21. 21. ✦ Thousands upon thousands of refugees poured into the International Settlement and French Concession from the war-torn areas. Many of them had their homes burned and were in a pitiable condition. A number of organizations undertook relief which was urgent. Our members contributed $2,145 to help the work of the Christian War Relief Committee, which is caring for several thousand refugees in half a dozen or more centers. Some of our Japanese members gave liberally for this work. ✦ “Before the Japanese delivered their last ultimatum that brought on their “big push,” our Club tried to help find a solution for the conflict. Our Board of Directors appointed a committee of ten to see what could be done to bring the two sides together and stop the wholesale destruction of property and human lives. The committee drew up a letter, and a delegation consisting of a British, two Japanese, and two Chinese members presented it to the Japanese Consul General and the Chinese Mayor of the City Government of Shanghai. The British and Japanese members also called on the Japanese Minister, and arrangements were made to call on Dr. Wellington Koo [honorary member of RCS and Chinese Minister to Great Britain] when the Japanese ultimatum was delivered and the fighting resumed. Though we failed as peacemakers, yet we made an attempt to bring about peace. It was noteworthy that the Japanese and Chinese members on the committee worked without restraint and with sincere Rotary spirit. Our Vice-President Peter Harris, who took the initiative and gave much time and thought to this peace move, is preparing a full account of our effort. When it is ready, it will be sent to the office of Rotary International.” Sino-Japanese Relations
  22. 22. Wartime Struggles
  23. 23. Meetings Cease 1941 ✦ Regular meetings ceased in Dec. 1941, after an outbreak of hostilities in Shanghai, which led to financial and transportation difficulties for club members ✦ Club members continued to meet informally in each other’s homes, in order to maintain fellowship and to promote goodwill and understanding between the different nationalities that they represented ✦ In 1942, 19 Allied Rotarians were repatriated, and the remaining American and British members were interned at various Camps in and around Shanghai.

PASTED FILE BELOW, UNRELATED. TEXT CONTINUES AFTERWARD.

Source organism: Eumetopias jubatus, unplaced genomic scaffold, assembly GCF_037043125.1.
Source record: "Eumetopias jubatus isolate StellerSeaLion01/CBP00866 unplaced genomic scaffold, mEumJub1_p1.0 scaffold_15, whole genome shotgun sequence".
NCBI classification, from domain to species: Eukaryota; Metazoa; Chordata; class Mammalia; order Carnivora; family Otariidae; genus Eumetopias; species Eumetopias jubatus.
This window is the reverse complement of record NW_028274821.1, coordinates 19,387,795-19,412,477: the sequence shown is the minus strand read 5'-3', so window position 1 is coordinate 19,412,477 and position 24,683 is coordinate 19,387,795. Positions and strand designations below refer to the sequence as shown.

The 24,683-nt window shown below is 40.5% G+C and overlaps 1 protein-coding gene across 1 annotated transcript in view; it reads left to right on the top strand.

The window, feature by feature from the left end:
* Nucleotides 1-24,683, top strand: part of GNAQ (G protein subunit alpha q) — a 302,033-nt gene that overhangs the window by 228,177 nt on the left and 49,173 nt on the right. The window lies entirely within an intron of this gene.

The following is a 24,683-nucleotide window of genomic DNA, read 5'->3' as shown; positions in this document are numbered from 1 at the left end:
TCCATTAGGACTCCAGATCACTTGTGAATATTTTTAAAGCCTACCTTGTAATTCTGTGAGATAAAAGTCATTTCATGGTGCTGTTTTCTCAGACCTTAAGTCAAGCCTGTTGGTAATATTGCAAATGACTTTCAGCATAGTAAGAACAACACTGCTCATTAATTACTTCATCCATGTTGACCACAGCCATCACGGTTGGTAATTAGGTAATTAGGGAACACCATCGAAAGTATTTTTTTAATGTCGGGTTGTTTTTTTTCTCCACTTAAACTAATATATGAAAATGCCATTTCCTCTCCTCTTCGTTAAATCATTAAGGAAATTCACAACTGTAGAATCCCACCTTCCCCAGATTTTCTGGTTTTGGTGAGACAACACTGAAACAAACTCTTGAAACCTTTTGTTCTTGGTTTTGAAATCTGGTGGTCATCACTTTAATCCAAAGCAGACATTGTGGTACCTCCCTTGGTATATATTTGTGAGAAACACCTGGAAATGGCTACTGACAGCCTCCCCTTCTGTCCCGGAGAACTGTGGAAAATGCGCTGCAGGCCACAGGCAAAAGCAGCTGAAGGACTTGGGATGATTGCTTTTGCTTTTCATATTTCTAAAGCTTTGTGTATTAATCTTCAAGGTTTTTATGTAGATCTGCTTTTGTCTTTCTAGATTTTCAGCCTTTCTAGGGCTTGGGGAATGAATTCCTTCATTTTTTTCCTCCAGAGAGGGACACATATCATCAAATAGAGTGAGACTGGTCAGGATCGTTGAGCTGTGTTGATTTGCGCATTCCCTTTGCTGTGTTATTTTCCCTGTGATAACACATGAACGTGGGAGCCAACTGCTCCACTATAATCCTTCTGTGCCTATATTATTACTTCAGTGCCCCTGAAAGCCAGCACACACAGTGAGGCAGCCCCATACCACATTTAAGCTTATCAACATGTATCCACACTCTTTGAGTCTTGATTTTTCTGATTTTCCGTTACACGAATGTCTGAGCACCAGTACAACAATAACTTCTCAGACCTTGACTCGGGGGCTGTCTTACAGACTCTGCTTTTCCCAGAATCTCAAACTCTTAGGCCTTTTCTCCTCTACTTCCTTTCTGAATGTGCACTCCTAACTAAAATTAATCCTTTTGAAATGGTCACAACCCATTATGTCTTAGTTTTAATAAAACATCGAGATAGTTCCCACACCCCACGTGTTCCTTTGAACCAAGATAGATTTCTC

24. 24. The End of War ✦ At the end of 1944, internees in Shanghai camps suffered a shortage of food. The Club arranged to send each interned Rotarian and each member of his family a special Christmas parcel ✦ The hostilities ended in August 1945, but due to the detrimental consequences to business and finance of the war, the Club was unable to resume its meetings until late 1945.
  25. 25. Post-War Re- Organization ✦ The Club applied for readmission in early 1946, which was granted on March 27, 1946.
  26. 26. Meeting Cease Again 1949 ✦ In 1949, however, the Club was forced to stop again ✦ The People’s Republic of China was founded on Oct. 1, 1949. Social welfare was now considered to be the responsibility of the government. Thus, non-governmental organizations were considered counterrevolutionary. ✦ Furthermore, foreign business persons were considered to represent imperialist capitalism, a form of economic invasion of China. ✦ By 1952, all Rotary Clubs in China had been closed ✦ In 1965, all property of RCS was confiscated by the PRC
  27. 27. Informal Meetings Begin 1993 ✦ In the early 1990’s, Rotarians and friends began meeting informally in Shanghai. ✦ Meanwhile, the Asian Extension Committee of Rotary International and the International Service Committee of the Rotary Club of Seattle worked hard at establishing relations with Chinese government officials in order to re-establish Rotary Clubs in China
  28. 28. Formal Re-Chartering 2006 ✦ The Rotary Clubs of Shanghai and Beijing were granted provisional status by RI in June 2001 ✦ The RCS was formally re-chartered on Feb. 8, 2006 as Club #60725
  29. 29. Historical Meeting Places
  30. 30. Historical Meeting PlacesRecord Date Meeting Place Address 1919 Palace Hotel 19 Zhongshan Dong Lu 1 Lu [now South Building of Peace Hotel 1919 -1920 Café Parisien 25 Ave. Edward VII [Yan’an Dong Lu] 1921 June Astor House 1922 January Carlton Café 1922 June Union Club of China 1924 January Astor House Hotel [Pujiang Hotel – formerly Richards’ Hotel] 15 Huangpu Lu, across from Russian Consulate 1930 Union Club Rooms 15 Peking Road 1931 Old Carlton 33 Ningpo Road 1932 Metropole Hotel 180 Kiangse Road [Jiangxi Zhonglu] corner of Fuzhou Lu 1945 – Nov Bankers Club 1946 Great Easter(n) Hotel 635 Nanking Road [635 Nanjing Donglu, Wing On Department Store Building]
  31. 31. Now the South Tower of the Peace Hotel (20 Nanjing Dong Lu) Palace Hotel
  32. 32. Café Parisien 19 Yanan Dong Lu 27 Yanan Dong Lu 25 Ave. Edward VII (now Yanan Dong Lu)
  33. 33. Astor House Hotel Now the Pujiang Hotel (15 Huangpu Lu)